If you’d like to explore MVC further or need some clarification, try reading Apple’s reference on MVC

IBOutlets and IBActions

When you were working on the user interaction demo in the previous tutorial, you had to drag some UIElements over to the ViewController.h header file and create some properties so that you could reference those UIElements from the code in the ViewController.m implementation file.

Did you notice that when you created those properties, there was a keyword called “IBOutlet”?

The keyword IBOutlet simply denotes that the property can be exposed to Interface Builder and connect with UIElements created from Interface Builder.

The way in which we dragged the UIElement to the ViewController.h file is just one of the ways to connect the UIElement with a property. Another way we could’ve approached it is to first manually create the property in ViewController.h by manually typing it out (making sure to include the keyword IBOutlet). Then we could’ve gone into Interface Builder and connected a UIElement to that property like shown below:

Connecting IBOutlet property via Interface Builder

Similarly, when you dragged the UIButton into ViewController.m and created a method to handle the button click, did you notice that the method was created with a keyword “IBAction”?

The IBAction keyword denotes that this method should be visible from Interface Builder so when you’re in Interface Builder and looking for a method to hook up to a certain event, you can see that method.

The way in which we dragged the UIButton to ViewController.m to create the method is just one of the ways to do it. Another way we could’ve done it is by creating the IBAction method first in ViewController.m, and then going into Interface Builder, selecting the UIButton and selecting an existing IBAction method to connect with the click event.

Connecting IBAction method via Interface Builder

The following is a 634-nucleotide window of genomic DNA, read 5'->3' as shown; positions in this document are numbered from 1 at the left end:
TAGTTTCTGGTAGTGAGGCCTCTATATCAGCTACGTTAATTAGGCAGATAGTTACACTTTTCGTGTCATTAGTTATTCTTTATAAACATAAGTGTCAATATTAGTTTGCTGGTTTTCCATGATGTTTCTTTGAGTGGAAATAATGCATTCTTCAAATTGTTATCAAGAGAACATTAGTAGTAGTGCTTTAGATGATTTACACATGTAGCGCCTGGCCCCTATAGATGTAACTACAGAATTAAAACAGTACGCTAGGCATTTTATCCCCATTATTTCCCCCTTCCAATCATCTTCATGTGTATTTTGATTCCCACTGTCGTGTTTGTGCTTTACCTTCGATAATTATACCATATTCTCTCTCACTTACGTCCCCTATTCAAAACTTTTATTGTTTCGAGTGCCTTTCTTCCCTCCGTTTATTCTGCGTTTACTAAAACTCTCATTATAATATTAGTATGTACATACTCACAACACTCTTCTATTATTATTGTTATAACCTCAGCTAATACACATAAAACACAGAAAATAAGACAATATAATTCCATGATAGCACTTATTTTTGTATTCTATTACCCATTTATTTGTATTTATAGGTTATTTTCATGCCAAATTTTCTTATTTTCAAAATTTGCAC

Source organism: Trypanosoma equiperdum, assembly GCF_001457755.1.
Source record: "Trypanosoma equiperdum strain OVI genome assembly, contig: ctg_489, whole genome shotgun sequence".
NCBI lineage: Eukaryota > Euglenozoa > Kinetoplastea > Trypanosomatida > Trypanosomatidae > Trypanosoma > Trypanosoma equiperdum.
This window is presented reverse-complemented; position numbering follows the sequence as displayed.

Declaring and Using Properties

Since you’ve had practice using properties and creating some properties via Interface Builder, let’s take a moment now to learn about how to manually declare properties in our class.

You declare properties in the .h (header) file and it’ll be in a format like this:

@property (attributes) ClassType PropertyName;

Attributes: For what you have to do right now, your attributes will probably be “strong, nonatomic”. To understand what that means, you’ll need to have a good grasp of how memory allocation works and some notion about threading so I won’t get into all of that here, however, if you are really curious, I actually explain that stuff and about what “strong” and “nonatomic” means here. So you can go and read that if you’re interested!

ClassType: This will be the type of object that this property will reference.

PropertyName: This will be the name of your property. Usual name convention starts with a lower case first letter with any following words having a capital letter. Example: “viewController” or “macBook”. You may notice that in our previous property declarations, there’s an asterisk(*) in front of the property name or variable name. This means that it will be referencing an object rather than a primitive type. For more information about when to use the asterisk, here. And more information about primitive type values, here.

Here’s an example of a property in ViewController.h:

And here’s how I could use the property in a method in ViewController.m

Declaring and Using Methods

We’ve also seen methods quite a few times now so let’s take a deeper look at how to declare and use methods!